Realtor Survey Finds Annual Foreign Investment in U.S. Home Sales Declines 5%

Real Estate In-Depth | August 2020

WASHINGTON—Foreign buyers purchased $74 billion worth of U.S. existing homes from April 2019 through March 2020, a 5% decrease from the previous 12-month period and the second consecutive annual decline in foreign investment in U.S. residential real estate, according to a new survey from the National Association of Realtors.

Foreign buyers purchased 154,000 properties, down 16% from the prior year.

NAR’s 2020 Profile of International Transactions in U.S. Residential Real Estate surveyed members about transactions with international clients who purchased and sold U.S. residential property from April 2019 through March 2020. Foreign buyers who resided in the U.S. as recent immigrants or who were holding visas that allowed them to live in the U.S. purchased $41 billion worth of U.S. existing homes, an 8% decrease from the prior year and 61% of the dollar volume of purchases.

Foreign buyers who lived abroad purchased $33 billion worth of existing homes, down 1% from the previous 12 months and accounting for 39% of the dollar volume. International buyers accounted for 4% of the $1.7 trillion in existing-home sales during that time period.

“Foreign buyers and recent immigrants have become less of a force in the U.S. housing market over the last couple of years,” said NAR Chief Economist Lawrence Yun. “A lack of housing inventory—the primary factor hindering domestic buyers—is also holding back some foreign buyers. Additionally, less cross-border travel, falling international trade and fewer foreign students attending American universities are impacting foreign homebuyers.”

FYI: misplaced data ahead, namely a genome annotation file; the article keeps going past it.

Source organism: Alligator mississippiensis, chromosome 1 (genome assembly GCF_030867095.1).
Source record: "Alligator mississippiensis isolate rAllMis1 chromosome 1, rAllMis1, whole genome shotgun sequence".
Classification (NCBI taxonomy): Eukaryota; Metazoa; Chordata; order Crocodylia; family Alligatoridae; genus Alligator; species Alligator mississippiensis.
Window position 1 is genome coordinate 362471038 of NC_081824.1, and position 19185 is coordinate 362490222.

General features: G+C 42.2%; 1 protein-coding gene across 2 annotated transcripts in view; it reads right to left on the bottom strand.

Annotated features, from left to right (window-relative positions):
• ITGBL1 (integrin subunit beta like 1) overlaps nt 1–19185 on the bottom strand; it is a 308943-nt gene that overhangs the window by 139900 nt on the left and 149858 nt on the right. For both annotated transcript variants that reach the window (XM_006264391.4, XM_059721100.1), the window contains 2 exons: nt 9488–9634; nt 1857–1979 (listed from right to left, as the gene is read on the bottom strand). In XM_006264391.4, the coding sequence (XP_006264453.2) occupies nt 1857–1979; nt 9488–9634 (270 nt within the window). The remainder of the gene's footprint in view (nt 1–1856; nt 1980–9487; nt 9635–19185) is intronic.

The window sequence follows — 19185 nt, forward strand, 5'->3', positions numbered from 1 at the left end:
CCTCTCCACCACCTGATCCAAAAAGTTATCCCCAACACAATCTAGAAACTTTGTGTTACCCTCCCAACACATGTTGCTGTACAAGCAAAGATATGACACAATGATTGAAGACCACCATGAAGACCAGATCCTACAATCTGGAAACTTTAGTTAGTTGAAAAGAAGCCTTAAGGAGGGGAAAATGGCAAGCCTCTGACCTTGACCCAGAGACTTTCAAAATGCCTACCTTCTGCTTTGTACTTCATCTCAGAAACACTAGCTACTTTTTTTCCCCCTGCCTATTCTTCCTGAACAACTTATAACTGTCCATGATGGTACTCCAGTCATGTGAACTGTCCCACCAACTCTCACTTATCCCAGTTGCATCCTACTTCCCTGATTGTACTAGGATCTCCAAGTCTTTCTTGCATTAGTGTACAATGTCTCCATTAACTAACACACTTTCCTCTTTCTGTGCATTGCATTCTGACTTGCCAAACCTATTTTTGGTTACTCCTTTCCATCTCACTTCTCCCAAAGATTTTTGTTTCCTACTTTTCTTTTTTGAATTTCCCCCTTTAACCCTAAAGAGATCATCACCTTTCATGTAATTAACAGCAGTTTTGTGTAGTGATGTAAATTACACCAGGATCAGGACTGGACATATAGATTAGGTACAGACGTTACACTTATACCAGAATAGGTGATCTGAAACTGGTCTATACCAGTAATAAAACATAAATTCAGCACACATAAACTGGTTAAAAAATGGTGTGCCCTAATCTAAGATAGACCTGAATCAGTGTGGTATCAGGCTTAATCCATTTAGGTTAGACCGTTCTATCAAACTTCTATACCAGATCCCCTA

China and Canada remained first and second in U.S. residential sales dollar volume at $11.5 billion and $9.5 billion, respectively, continuing a trend going back to 2013. Mexico at $5.8 billion, India at $5.4 billion, and Colombia at $1.3 billion rounded out the top five. China was the only country among the top five to see a decline in dollar volume from the previous year ($11.5 billion from $13.4 billion). Colombia replaced the United Kingdom as the fifth largest country of origin by dollar volume of foreign buyers.

The median existing-home sales price among international buyers was $314,600, 15% more than the median price of $274,600 for all existing-homes sold in the U.S. The price difference reflects the location and type of properties desired by foreign buyers. At $449,500, Chinese buyers had the highest median purchase price, with nearly half of them purchasing property in California and New York.